‘Dude Ranch’ was the true beginning of Blink-182 showing the world what they were capable of and man were the next few years great to them.
3. Enema of the State – 1999
Some people may claim that this is Blink’s best album – it isn’t, but third place still wins a medal, dammit! ‘Enema of the State’ is the album that solidified Blink-182 as pop-punk mainstays.
There isn’t a bad song on Blink’s third studio album. From ‘Enema’’s opener ‘Dumpweed’ to its closer ‘Anthem’, Blink is bringing the fucking heat. So many of the band’s best tracks like ‘Going Away to College’ and ‘What’s My Age Again’ come from this album – even the lesser-known songs like ‘Wendy Clear’ kick ass.
The only thing the 1999 album suffers from is a lack of cohesion. There are multiple points across the 35 minutes of ‘Enema of the State’ where tracks could’ve had better placements. ‘Don’t Leave Me’ coming right after ‘Dumpweed’ feels like an immediate U-turn – going from the incredibly angsty and energetic DeLonge-fronted punk anthem to the comparatively more mellow Hoppus-fronted ‘Don’t Leave Me’ really interrupts the flow of the album, especially when track three, ‘Alien’s Exist’, is the perfect medium. Swap track two and three and the album flows better. Don’t @ me.
At the end of the day, ‘Enema of the State’ catapulted Blink-182 into superstardom and still slaps with the ferocity of a man who’s just had his chips stolen by seagulls – even after 22 years.
2. Blink-182 – 2003
Ah, Blink-182’s Weezer moment. Much like how Weezer fans argue whether the Blue album or ‘Pinkerton’ is better, Blink-182 fans often argue whether the self-titled album or ‘Take Off Your Pants and Jacket’ is better – and I’m nervous to report that ‘Take Off Your Pants and Jacket’ is the superior album. Sorry, self-titled stans.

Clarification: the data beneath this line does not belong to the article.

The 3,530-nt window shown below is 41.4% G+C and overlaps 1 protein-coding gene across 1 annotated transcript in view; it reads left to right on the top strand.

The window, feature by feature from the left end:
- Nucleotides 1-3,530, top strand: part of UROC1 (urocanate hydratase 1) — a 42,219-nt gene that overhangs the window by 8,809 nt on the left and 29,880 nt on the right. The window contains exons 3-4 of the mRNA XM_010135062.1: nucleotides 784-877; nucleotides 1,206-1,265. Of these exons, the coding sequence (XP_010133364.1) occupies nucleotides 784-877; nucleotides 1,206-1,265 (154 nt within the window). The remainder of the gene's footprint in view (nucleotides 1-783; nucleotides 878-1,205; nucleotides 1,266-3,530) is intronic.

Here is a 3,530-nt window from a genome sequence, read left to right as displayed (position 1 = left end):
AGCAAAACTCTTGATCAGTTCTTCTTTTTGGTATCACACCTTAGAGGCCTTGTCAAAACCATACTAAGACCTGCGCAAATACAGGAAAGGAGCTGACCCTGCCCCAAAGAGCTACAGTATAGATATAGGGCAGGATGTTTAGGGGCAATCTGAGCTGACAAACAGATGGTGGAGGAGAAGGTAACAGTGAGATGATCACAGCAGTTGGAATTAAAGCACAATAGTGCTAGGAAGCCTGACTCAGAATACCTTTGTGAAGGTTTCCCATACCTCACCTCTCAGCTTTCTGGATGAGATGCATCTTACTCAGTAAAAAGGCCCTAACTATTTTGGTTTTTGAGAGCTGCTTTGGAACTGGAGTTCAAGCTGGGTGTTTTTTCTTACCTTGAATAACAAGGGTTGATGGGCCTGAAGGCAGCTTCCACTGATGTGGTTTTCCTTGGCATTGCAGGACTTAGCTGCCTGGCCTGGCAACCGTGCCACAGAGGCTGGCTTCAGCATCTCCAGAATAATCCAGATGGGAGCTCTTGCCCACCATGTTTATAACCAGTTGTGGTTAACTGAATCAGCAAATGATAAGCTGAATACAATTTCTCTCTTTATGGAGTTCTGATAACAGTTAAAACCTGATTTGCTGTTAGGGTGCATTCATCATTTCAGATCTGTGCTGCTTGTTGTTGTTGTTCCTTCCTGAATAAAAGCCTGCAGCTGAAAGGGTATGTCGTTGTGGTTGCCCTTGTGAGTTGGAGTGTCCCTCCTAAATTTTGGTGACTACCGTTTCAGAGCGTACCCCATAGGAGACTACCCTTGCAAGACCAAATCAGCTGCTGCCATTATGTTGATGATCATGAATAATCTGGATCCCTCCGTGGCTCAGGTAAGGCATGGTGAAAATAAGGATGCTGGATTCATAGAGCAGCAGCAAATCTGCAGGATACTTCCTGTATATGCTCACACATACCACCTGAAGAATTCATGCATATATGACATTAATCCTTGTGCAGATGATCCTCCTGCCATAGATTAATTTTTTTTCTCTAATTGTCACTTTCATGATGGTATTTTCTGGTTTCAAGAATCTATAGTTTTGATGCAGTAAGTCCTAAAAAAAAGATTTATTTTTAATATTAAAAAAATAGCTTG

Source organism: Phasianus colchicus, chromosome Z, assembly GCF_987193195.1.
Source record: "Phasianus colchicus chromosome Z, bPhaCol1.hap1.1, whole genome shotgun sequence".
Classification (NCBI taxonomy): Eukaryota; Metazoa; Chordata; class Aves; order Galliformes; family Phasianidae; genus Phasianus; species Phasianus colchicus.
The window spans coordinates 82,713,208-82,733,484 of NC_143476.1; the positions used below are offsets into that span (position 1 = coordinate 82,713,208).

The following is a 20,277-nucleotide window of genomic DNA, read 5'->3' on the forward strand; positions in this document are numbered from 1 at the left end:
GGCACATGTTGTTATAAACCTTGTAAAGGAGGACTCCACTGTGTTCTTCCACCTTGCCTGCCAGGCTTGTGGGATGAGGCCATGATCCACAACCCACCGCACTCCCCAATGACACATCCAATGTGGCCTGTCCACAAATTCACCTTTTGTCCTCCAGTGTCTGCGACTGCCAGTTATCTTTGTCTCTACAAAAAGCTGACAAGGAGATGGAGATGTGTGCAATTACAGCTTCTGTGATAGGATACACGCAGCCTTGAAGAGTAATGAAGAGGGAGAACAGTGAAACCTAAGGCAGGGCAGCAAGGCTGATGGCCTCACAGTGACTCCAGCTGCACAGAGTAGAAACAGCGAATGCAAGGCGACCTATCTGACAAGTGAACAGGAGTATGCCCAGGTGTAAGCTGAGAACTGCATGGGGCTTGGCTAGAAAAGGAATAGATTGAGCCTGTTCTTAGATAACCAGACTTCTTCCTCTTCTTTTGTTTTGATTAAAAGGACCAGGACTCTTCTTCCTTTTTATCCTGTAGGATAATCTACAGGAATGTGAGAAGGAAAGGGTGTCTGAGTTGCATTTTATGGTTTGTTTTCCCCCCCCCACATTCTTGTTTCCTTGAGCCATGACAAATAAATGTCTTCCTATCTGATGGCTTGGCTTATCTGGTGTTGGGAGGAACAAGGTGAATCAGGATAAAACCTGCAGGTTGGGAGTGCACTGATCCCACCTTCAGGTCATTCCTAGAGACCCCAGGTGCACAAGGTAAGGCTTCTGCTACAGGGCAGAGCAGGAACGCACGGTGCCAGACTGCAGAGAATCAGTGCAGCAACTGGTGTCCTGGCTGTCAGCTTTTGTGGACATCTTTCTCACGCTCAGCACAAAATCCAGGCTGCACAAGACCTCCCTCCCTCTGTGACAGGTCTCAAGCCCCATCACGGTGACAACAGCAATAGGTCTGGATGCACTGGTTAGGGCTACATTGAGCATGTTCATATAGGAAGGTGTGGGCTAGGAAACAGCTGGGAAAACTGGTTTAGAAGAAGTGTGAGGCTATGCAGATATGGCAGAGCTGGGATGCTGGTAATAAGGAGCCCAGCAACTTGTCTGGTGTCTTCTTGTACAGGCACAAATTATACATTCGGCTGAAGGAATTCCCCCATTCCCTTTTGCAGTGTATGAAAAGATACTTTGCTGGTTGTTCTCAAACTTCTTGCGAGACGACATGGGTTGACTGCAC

With that out of the way, it’s very hard to say enough good things about Blink-182’s coming-of-age. ‘Blink-182’ is absolutely incredible, even if the circumstances that followed its release tainted its legacy.
‘Blink-182’ was the last album the band released before their acrimonious and very public falling out in 2004. It experimented with darker themes and styles and a complete abandonment of the comedic edge Blink had come to be known for on their prior albums – even down to the music videos.
The band’s fourth album is dark, brooding and edgy. It’s not Blink’s easiest listen, but it’s certainly rewarding. There are a couple of tracks that maybe could’ve done with being lost to the cutting room floor, but they’re not so offensive that they bring the album down – hell, this album’s only real flaw is being a smidge too long. Songs like ‘Asthenia’, ‘Feeling This’ and ‘Down’ will keep you coming back, and songs like ‘All of This’, ‘Stockholm Syndrome’ and ‘Always’ will keep you interested.
1. Take Off Your Pants and Jacket – 2001
It took me a long, long time to come to terms with this decision, but I stand by it. ‘Take Off Your Pants and Jacket’ is Blink-182’s best album by a mile. It’s the perfect mix of ‘Enema of the State’ and ‘Blink-182’ without any of the flaws from both albums. Every song is good, it flows cohesively and it’s not overlong.
This is Blink-182 in their prime. DeLonge, Hoppus and Barker shine across this album. The songwriting is sharp, poignant, charming and funny (thanks, ‘Happy Holidays’) and there’s never a moment across TOYPaJ that you feel the boys are taking themselves too seriously.
There’s not too much more to say about TOYPaJ other than it’s absolutely brilliant. A 10/10 pop-punk album that stands the test of time, even as we approach its 20th anniversary.
Yeah, ‘Take Off Your Pants and Jacket’ was the peak of Blink-182’s career, and whilst it’s likely that the band will never release anything this good again (especially in their current state), it’s important to remember that we were very lucky to have gotten a discography as (mostly) good as this. Blink-182 remain one of the most iconic and influential bands to have emerged in the ’90s and it’s hard to argue otherwise.
Hopefully one day we get to see Tom DeLonge re-join the band and give us the send-off Blink-182 deserves as we continue through what’s likely the final act of the band’s career.
Listen to Blink-182 today. You know you wanna.
Photo: Randall Slavin